Daily Stream: América

Chris Stults, Associate Curator, Film/Video

Mar 31, 2020

Diego Alvarez-Serrano and his grandmother América sit and cuddle together in a scene from Erick Stoll and Chase Whiteside's 2018 documentary América

América, the debut feature film by Ohioans Chase Whiteside and Erick Stoll, never got the release in the US that it deserved. The directors have made the film available for free to friends during this moment where we’re all housebound and we're excited that they've allowed us to share it with you. Whiteside and Stoll are graduates of Wright State—they were students of Julia Reichert and Stoll went on to work with Reichert and Steve Bognar on their film American Factory—and they did post-production work on the film at the Wexner Center’s Film/Video Studio.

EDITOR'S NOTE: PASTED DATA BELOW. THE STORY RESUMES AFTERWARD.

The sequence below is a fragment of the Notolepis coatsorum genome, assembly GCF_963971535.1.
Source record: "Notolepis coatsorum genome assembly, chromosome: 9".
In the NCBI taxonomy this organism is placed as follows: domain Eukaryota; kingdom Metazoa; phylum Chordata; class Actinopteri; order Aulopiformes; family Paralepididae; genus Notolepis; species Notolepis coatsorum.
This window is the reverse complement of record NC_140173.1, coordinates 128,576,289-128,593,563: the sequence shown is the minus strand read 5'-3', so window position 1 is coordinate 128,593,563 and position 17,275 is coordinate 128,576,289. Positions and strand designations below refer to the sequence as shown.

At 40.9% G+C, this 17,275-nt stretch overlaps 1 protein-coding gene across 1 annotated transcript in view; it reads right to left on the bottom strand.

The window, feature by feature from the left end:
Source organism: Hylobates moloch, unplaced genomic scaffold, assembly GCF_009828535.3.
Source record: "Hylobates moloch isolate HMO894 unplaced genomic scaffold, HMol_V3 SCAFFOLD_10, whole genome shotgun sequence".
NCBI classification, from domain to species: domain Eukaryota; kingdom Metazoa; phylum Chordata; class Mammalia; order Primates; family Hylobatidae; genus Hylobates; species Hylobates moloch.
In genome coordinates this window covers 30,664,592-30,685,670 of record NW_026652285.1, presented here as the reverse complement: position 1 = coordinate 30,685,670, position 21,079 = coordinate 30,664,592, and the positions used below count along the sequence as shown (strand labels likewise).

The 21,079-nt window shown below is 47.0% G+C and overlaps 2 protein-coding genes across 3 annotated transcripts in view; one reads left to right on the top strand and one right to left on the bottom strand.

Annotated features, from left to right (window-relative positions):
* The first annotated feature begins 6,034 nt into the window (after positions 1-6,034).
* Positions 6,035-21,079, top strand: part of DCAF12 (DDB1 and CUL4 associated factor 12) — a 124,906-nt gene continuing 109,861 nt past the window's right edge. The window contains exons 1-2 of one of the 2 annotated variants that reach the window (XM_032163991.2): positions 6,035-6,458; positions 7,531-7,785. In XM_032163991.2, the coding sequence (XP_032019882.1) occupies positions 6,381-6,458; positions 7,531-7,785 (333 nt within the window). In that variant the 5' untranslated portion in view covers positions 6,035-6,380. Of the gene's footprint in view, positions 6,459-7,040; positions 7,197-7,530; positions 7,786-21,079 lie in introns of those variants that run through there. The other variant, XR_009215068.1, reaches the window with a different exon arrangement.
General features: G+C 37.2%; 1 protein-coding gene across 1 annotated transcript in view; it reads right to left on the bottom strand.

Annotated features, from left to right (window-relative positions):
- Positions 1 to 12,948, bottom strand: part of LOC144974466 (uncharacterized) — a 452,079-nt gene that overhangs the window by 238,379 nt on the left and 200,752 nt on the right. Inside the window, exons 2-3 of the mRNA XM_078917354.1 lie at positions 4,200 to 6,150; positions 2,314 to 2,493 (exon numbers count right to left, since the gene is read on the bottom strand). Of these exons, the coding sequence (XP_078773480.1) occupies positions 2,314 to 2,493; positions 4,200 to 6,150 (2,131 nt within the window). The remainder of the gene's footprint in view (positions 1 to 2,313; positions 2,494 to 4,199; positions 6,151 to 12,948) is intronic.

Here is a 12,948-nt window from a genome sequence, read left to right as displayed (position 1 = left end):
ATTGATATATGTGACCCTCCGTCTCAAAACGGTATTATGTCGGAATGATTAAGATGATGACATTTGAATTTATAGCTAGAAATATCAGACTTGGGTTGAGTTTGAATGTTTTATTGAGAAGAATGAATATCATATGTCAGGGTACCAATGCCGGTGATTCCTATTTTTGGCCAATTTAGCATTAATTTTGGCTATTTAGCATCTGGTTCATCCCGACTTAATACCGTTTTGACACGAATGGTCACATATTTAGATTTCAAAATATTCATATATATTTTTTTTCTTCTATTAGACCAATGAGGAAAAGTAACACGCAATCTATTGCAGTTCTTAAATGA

The film drops us in on the lives of three young men in Mexico who tend to their charismatic 93-year-old grandmother, América, who is increasingly immobile with advanced dementia. The liveliness of the boys and their playful relationship with their grandmother makes the film a poignant joy. Just as the boys are starting to figure out their own lives, they have to put everything on hold for the very adult responsibilities of caring for their grandmother. It’s powerful to see young men shown as caretakers, offering a representation of a very different kind of masculinity than we usually see in the media.

Stoll and Whiteside brought one of the film’s main subjects, Diego, with them when the Wexner Center screened América at the Unorthodocs festival in 2018 and he was one of the most charming presences we’ve had on stage. Though the film was an audience favorite of that year’s Unorthodocs and many other festivals, and it was called one of 2018's best undistributed films by Film Comment, it was an easy one to miss. So it’s a special joy to be able to point you towards this memorable film! 

Note from Whiteside: "América is free to watch at this private link for an uncertain amount of time. Watch, share, and then call your grandma!"

Watch América on YouTube.

Image courtesy of the filmmakers

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